Former Salisbury councilman Kenny Hardin joins effort to fix East Spencer Post Office problems

Published 12:10 am Tuesday, November 23, 2021

By Natalie Anderson

EAST SPENCER — Through his nonprofit organization, former Salisbury City Council member Kenny Hardin is working to start a federal audit of the East Spencer Post Office after fielding complaints from residents for at least a month.

Hardin said he began receiving complaints from residents about a month ago that involved a lack of response from Rowan County Postmaster Rodrick Cole, frequent closures of the office without notice, the inability to purchase money orders, “guesstimated” rates for postage and lack of proper cleaning.

Through his nonprofit The High Road LLC, Hardin has contacted state and federal lawmakers about a formal audit investigation and for inefficiencies. On Monday, Hardin submitted to U.S. Rep. Ted Budd’s office consent forms from both Hardin and Carolyn Logan, a resident who voiced complaints to Hardin and has been speaking on behalf of other residents experiencing similar issues.

“What I hope happens is that they’ll bring the post office up to speed and don’t close it or shut it down,” Hardin said.

Logan told the Salisbury Post there have been days in the previous few months when the office was closed on days when it otherwise should have been open — sometimes with a sign asking residents to visit the Salisbury or Spencer locations. Signs also stated any packages that cost more than $3 to ship would need to be taken care of at the Salisbury location.

Issues Logan and other residents have experienced include mail placed in the wrong boxes and an outdated pay scale for mailing packages. Logan said she recently took a package to the Salisbury location and was told it would cost a little more than $11 to mail it, but the rate was more than $16 in East Spencer. It was then discovered, she said, the East Spencer location is not using updated pay rates.

Logan said she’s the mother of a son with autism, and there was one instance when she didn’t receive medical documents she was expecting. She was greeted by a mailbox full of other residents’ mail instead. Another time, she didn’t receive time-sensitive documentation needed to renew her conceal carry license. She recalls another woman anticipating a check from her daughter and fearing she wouldn’t be able to receive it.

“We’re not seeing that same problem elsewhere,” Logan said. “We want our mail just like everyone else.”

Logan said issues have been prevalent for years now. She contacted Cole with similar concerns one year ago, with improved service only lasting a week or so after the complaint.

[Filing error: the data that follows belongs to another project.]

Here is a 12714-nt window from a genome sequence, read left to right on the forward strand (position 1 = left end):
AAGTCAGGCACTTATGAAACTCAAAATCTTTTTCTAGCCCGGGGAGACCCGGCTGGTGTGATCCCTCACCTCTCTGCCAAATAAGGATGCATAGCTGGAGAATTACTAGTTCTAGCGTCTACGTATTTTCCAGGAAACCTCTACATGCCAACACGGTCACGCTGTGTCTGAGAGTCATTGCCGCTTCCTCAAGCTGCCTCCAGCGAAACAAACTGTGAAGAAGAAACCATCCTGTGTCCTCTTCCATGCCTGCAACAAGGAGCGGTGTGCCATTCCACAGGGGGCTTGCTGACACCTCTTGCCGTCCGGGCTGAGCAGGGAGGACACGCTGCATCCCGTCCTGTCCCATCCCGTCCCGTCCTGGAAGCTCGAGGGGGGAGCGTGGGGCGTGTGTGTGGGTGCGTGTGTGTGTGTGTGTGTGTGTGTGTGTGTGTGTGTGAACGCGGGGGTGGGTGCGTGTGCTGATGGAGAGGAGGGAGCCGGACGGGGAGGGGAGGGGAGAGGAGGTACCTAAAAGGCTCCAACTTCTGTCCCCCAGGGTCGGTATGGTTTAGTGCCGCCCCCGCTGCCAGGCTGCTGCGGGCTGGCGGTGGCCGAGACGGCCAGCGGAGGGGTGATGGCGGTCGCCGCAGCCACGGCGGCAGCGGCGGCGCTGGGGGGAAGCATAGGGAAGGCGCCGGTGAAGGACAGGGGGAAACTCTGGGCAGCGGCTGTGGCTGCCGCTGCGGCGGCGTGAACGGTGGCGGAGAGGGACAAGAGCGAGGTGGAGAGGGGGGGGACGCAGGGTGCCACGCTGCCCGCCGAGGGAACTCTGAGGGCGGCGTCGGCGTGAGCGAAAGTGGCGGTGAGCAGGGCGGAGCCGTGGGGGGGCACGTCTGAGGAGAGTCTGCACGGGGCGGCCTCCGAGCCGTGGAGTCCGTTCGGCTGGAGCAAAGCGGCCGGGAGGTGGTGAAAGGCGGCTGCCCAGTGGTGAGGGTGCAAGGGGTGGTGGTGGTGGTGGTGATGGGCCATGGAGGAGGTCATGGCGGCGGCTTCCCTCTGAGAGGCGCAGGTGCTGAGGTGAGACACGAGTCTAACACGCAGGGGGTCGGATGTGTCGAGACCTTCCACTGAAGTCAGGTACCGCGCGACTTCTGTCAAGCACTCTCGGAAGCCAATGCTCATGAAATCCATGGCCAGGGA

“That’s crazy that you can’t go to the post office and get your mail when it’s supposed to be delivered rain, sleet or snow,” Logan said. “We should not have to go to Salisbury or Spencer to mail a package when we have a post office right here.”

On Nov. 10, Cole, who leads the East Spencer and Salisbury post offices, attended a town board meeting and addressed rumors the East Spencer site would close. He attributed inconsistent hours to a major staffing shortage further exacerbated by the holiday season. Cole said he sometimes has to decide which branch will be open and operational. It is often Salisbury’s location due to the higher traffic.

Cole said the lobby of East Spencer’s site is kept open 24 hours, and staff will soon begin delivering packages from 6 a.m. to 9 a.m. to make up the hour of daylight lost from daylight savings. Cole said at that meeting the East Spencer office will open for a period of time on Sundays to prevent a buildup of packages inside the lobby.

Cole also said East Spencer’s site supports money orders despite past issues.

Following Cole’s remarks at the meeting, Hardin sent Cole an email saying Logan and other residents felt his comments were misleading and incorrect. Logan confirmed the same to the Post on Monday. Hardin requested Cole deliver the services he assured Logan would receive or Hardin would move forward with the audit investigation. Hardin told the Post Cole’s response at the town board meeting wasn’t good enough.

“That’s a constitutional right,” he said. “So to just say, ‘We have a staffing issue and can’t keep it opened’ is a lame excuse. It’s unacceptable.”

Mayor Barbara Mallett said since Cole’s visit to the town board meeting, residents have shared that the issues haven’t yet been resolved. The primary concerns include not being able to obtain checks and medications. Because the post office is under the scope of the federal government, Mallett said she and other town officials have been waiting to see if the concerns would be resolved.

“That’s concerning to me when you start interfering with a person’s medical needs,” she said. “We hope this situation will quickly be resolved.”

As of Monday, the East Spencer post office’s hours of operation are from 10 a.m. to 4:30 p.m., with a closure from 1 to 1:30 p.m, Monday through Friday. It’s closed on weekends and holidays.

Contact reporter Natalie Anderson at 704-797-4246.

About Natalie Anderson

Natalie Anderson covers the city of Salisbury, politics and more for the Salisbury Post. She joined the staff in January 2020 after graduating from Louisiana State University, where she was editor of The Reveille newspaper. Email her at or call her at 704-797-4246.

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